Have you ever been stuck in a conversation with someone so obsessed with making his point, he doesn’t give you a chance to speak? That’s how consumers often feel about marketing.

When brands demand that audiences engage with them via social media, paid content, ads, and other platforms, people feel like they’re trapped in a conversation with someone they don’t want to talk to.

My company calls this trap the monologue mindset. Marketers are so eager to connect with consumers, they forget that the key to connection is dialogue.

It’s not that people dislike hearing from brands. In fact, 80 percent of consumers surveyed for one study cited “authenticity of content” as a driving factor in whether they follow a brand. Another study found that brand engagement plays a critical role in earning Millennials’ loyalty, in particular.

So content and advertising are not the problems, but many marketers haven’t mastered the art of conversation with their audiences. The result is mistrust between companies and their customers. People may love the products, but they’re wary of brands that don’t engage with them authentically.

The End of the Monologue Era

The monologue mindset is not a new phenomenon. For as long as companies have hawked their wares, marketing and advertising have centered on brands pushing their messages — and consumers being forced to receive them via TV, radio, or full-page ads in their daily newspapers.

The internet, and social media, in particular, have changed the dynamic. Social channels like Facebook, Twitter, and Instagram enable people to talk back to brands. Savvy companies seized this opportunity, using social channels to delight followers with mentions and direct messages and to respond to customer complaints. Brands that mistake social as merely a means for further self-promotion are seen as insincere and out of touch.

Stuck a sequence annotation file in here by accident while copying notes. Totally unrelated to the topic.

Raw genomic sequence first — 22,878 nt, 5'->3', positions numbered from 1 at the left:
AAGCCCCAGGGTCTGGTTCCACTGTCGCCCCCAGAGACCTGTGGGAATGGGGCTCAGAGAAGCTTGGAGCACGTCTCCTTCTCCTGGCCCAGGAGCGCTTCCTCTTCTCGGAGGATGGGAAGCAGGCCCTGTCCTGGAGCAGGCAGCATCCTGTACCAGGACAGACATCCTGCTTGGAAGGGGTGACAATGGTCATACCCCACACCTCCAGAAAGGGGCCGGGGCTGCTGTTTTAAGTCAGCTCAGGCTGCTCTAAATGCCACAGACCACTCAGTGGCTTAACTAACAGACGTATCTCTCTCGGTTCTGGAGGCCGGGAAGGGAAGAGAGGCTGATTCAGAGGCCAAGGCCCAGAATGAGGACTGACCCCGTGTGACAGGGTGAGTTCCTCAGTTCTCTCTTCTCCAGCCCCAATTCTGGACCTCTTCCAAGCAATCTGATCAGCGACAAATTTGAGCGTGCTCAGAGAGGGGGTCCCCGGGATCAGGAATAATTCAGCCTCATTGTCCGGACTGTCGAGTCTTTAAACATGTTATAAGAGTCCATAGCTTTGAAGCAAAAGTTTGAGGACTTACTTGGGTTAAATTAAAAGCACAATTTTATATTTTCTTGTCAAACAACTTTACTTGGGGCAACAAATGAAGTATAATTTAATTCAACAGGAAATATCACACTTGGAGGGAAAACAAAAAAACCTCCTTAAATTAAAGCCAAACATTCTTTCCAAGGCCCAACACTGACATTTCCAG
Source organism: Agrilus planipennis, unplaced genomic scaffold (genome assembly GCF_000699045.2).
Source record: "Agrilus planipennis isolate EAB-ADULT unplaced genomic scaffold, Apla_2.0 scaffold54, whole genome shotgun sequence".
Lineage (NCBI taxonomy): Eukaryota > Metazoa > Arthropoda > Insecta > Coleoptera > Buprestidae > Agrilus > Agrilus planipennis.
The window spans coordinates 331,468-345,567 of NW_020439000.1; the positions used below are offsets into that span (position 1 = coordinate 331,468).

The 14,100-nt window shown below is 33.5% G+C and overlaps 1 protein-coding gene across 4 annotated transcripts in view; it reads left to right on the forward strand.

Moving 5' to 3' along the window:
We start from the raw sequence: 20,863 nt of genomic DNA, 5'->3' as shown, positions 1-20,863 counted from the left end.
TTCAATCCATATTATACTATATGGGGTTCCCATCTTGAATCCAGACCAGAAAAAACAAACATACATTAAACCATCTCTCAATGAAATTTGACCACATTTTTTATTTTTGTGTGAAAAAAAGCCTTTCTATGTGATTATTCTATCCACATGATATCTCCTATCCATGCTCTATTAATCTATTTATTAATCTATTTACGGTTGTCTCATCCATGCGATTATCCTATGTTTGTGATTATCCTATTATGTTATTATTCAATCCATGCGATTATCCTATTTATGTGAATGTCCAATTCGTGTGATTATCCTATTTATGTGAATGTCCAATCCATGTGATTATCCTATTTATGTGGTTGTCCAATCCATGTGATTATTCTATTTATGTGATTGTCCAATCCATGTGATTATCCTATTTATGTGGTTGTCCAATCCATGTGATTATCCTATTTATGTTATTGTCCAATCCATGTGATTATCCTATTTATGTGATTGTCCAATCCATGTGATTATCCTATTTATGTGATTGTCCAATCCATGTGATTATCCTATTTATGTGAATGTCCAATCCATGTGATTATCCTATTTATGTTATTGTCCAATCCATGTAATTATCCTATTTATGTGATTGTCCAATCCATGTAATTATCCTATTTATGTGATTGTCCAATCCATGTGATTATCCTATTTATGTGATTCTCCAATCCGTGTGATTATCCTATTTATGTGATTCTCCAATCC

The use of ad blockers in the U.S. increased by nearly 35 percent in 2016, a clear signal that people don’t want brands talking at them. They want to brands talking with them, including them in the conversation. This appetite for dialogue creates fertile ground for influencer marketing, which is why influencer content generates 11 times more ROI than traditional digital strategies. Consumers trust their favorite Instagram or YouTube stars far more than they do corporate brands. Two-way engagement is largely responsible for that trust.

Two-Way Marketing

Most brands lost control of their customer conversations years ago — they just haven’t realized it. Consumers increasingly determine when and how they interact with brands, and marketers must respond to the behaviors and preferences demonstrated in those choices.

Here’s the upside: This makes marketers’ jobs easier. People are eager to tell companies what they like and dislike, both through social posts and their online behaviors. Marketers have access to more data than ever before on what resonates — if they’re willing to listen to what customers are saying. 

Rather than bombarding prospects with “impressions,” successful marketers work hard to learn what their customers value and engage them on topics about which they’re passionate. 

If you’ve been monologuing to your audience to ill effect, use the following tips to establish a more mutually beneficial relationship:

1. Participate; don’t dominate.

The way to people’s hearts is not through clever marketing or witty jargon. People care less about brands and more about causes, so you need to prove that your company is an authentic champion of something meaningful.